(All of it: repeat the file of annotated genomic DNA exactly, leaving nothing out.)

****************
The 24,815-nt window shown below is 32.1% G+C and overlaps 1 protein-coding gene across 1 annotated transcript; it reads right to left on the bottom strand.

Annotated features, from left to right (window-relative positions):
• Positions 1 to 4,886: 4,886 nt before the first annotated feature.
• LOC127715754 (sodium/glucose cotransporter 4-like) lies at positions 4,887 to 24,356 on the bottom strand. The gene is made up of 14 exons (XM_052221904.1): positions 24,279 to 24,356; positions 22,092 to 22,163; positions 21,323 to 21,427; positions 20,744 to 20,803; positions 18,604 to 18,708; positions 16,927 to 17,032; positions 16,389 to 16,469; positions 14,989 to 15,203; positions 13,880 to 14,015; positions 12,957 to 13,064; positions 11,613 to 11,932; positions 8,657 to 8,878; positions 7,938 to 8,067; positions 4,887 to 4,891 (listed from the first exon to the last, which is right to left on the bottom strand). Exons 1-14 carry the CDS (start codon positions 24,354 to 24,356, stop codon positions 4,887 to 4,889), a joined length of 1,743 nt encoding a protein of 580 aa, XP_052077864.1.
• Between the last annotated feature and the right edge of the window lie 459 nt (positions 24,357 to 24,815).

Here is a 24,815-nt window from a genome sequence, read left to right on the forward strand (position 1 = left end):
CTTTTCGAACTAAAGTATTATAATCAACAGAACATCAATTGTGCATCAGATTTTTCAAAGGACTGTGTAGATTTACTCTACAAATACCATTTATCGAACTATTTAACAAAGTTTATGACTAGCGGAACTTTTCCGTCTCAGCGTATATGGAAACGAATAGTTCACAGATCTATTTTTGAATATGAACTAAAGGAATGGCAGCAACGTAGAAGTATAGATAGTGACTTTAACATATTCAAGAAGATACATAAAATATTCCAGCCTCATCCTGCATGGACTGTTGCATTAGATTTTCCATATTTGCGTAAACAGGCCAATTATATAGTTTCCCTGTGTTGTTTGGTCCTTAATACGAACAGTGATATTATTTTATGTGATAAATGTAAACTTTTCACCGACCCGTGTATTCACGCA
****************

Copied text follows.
The 24,815-nt window shown below is 32.1% G+C and overlaps 1 protein-coding gene across 1 annotated transcript; it reads right to left on the bottom strand.

Annotated features, from left to right (window-relative positions):
• Positions 1 to 4,886: 4,886 nt before the first annotated feature.
• LOC127715754 (sodium/glucose cotransporter 4-like) lies at positions 4,887 to 24,356 on the bottom strand. The gene is made up of 14 exons (XM_052221904.1): positions 24,279 to 24,356; positions 22,092 to 22,163; positions 21,323 to 21,427; positions 20,744 to 20,803; positions 18,604 to 18,708; positions 16,927 to 17,032; positions 16,389 to 16,469; positions 14,989 to 15,203; positions 13,880 to 14,015; positions 12,957 to 13,064; positions 11,613 to 11,932; positions 8,657 to 8,878; positions 7,938 to 8,067; positions 4,887 to 4,891 (listed from the first exon to the last, which is right to left on the bottom strand). Exons 1-14 carry the CDS (start codon positions 24,354 to 24,356, stop codon positions 4,887 to 4,889), a joined length of 1,743 nt encoding a protein of 580 aa, XP_052077864.1.
• Between the last annotated feature and the right edge of the window lie 459 nt (positions 24,357 to 24,815).

Here is a 24,815-nt window from a genome sequence, read left to right on the forward strand (position 1 = left end):
CTTTTCGAACTAAAGTATTATAATCAACAGAACATCAATTGTGCATCAGATTTTTCAAAGGACTGTGTAGATTTACTCTACAAATACCATTTATCGAACTATTTAACAAAGTTTATGACTAGCGGAACTTTTCCGTCTCAGCGTATATGGAAACGAATAGTTCACAGATCTATTTTTGAATATGAACTAAAGGAATGGCAGCAACGTAGAAGTATAGATAGTGACTTTAACATATTCAAGAAGATACATAAAATATTCCAGCCTCATCCTGCATGGACTGTTGCATTAGATTTTCCATATTTGCGTAAACAGGCCAATTATATAGTTTCCCTGTGTTGTTTGGTCCTTAATACGAACAGTGATATTATTTTATGTGATAAATGTAAACTTTTCACCGACCCGTGTATTCACGCA